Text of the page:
Since the outbreak of the Covid-19 pandemic, the world saw a prolific rise of brands transforming their content into livestream experiences in an attempt to connect with nearly 1 billion consumers restricted to the confines of their home. Live music concerts were re-imagined as online experiences, and fashion brands harnessed the power of Zoom's built-in livestream feature to launch shoppable events that showcased new products to compensate for the declined footfall of their closed retail stores. In particular, 24% of US internet users aged 16 to 64 began watching more livestreams during the first few months of lockdowns.
Fast forward to 2023, the concept of livestream channels is popular as ever, as even small brands can earn £50,000 worth of sales from a 2-hour TikTok Shop Livestream.
The challenge of livestreams
Delivering a flawless livestream experience is an intricate task that involves navigating through various technical hoops. A plethora of tech-related factors arise, impacting the overall quality of the stream and putting a major dent in a brand’s earning potential.
Some of these influential elements encompass the following:
📶 Bandwidth issues can cause delays for viewers which stem from an unreliable internet source that is not secure.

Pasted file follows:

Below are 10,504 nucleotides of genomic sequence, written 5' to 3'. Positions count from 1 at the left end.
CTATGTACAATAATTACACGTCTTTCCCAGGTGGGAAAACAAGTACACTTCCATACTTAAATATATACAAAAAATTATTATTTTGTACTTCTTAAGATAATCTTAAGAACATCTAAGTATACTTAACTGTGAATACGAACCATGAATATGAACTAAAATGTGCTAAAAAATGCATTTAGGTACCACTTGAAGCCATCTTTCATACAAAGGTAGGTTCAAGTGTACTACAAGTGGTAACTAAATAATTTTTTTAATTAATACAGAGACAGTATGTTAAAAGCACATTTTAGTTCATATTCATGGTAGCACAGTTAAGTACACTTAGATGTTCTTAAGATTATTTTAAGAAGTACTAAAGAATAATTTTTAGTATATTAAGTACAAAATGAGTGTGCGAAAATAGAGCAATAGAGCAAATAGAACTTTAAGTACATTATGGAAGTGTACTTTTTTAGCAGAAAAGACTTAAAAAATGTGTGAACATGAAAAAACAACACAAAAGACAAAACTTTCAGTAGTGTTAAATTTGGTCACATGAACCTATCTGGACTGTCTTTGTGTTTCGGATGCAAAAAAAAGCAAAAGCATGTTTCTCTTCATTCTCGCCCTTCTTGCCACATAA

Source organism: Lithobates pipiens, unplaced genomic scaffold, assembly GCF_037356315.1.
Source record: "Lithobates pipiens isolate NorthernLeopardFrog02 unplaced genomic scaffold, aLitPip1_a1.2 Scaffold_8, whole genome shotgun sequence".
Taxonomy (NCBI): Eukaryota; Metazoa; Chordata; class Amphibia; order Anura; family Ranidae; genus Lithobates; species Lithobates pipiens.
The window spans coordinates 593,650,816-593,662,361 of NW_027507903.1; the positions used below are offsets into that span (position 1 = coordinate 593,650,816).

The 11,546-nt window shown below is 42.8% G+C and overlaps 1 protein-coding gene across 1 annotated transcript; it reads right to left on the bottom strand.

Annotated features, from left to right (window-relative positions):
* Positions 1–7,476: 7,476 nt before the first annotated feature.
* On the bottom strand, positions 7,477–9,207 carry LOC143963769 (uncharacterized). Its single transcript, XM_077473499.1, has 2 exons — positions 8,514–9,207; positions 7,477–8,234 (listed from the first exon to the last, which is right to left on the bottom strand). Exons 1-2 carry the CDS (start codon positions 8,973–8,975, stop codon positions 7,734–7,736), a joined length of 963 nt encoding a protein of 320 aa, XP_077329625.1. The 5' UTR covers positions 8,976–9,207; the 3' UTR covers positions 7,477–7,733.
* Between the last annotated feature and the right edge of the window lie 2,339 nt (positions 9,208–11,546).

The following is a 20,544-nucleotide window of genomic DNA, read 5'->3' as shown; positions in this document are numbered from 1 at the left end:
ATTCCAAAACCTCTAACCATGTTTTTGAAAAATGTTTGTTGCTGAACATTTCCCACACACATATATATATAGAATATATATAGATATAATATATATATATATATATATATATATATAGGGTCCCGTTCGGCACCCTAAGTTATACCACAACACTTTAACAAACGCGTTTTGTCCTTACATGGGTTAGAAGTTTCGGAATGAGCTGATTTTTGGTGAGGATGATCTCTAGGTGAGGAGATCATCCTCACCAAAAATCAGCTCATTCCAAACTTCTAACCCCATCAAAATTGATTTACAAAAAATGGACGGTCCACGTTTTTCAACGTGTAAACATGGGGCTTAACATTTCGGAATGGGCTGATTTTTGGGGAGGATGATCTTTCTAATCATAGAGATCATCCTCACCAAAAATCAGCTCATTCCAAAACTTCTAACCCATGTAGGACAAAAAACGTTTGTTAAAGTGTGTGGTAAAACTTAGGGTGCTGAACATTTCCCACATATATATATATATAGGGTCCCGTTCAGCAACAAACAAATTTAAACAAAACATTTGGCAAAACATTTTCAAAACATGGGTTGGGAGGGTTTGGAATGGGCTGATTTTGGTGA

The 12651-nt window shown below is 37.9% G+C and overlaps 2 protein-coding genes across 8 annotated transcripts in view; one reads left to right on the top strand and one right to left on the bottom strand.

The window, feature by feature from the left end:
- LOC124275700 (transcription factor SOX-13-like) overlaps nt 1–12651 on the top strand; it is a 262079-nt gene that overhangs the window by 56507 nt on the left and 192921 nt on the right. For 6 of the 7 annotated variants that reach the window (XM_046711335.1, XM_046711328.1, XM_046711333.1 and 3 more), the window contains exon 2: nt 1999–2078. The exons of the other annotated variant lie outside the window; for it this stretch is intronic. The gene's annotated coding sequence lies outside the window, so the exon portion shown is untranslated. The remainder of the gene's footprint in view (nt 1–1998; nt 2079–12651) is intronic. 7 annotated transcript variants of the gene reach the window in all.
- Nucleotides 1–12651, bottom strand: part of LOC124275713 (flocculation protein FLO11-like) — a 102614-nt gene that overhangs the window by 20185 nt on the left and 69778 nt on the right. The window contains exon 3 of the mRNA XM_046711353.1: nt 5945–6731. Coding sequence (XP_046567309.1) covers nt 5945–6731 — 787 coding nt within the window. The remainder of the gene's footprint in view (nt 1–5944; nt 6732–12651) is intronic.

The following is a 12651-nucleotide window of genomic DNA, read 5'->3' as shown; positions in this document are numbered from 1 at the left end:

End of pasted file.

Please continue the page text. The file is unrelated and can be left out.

🔇 Inconsistent streaming quality is a common pain for consumers which presents itself in the form of visual or audio lags.
⏯️ Playback delays, such as excessive buffering and never-ending loading durations.
The typical industry solution to preventing the above challenges is setting up a robust failover system that automatically switches to a healthy livestream if live playback quality begins to deteriorate. In 2020 we partnered with Channel 4 to create and deliver a dedicated web OTT platform that allowed a third of the UK population to stream over 325 sporting events during the Tokyo Paralympics. A key component of this successful project was to embed a total of 12 failovers that guaranteed a seamless viewing experience for all.
Why are failovers so important for businesses?
Data suggests that negative word-of-mouth causes 21% of people to lose trust in a brand. This echoes the fact that a poor livestream experience is more than likely to have a lasting knock-on effect to both a company’s reputation and revenue streams. To give you an idea, in 2021 a US-based company charged 70,000 viewers $50 each to watch the live marriage of two famous youtubers, Jake Paul and Tana Mongeau. However, after a 4-hour delay and poor playback quality that was ridden with glitches, it was reported that Google and Apple issued refunds to paying viewers.
With such an extreme use case in mind, it’s safe to say that the pay-per-view (PPV) revenue earned from this event was flushed down the pan. Equally, this shines a light on how the importance of fool-proofing your livestream with a robust failover system is in the best interest of any content provider and operator in the streaming space. Especially when looking to grow its customer base.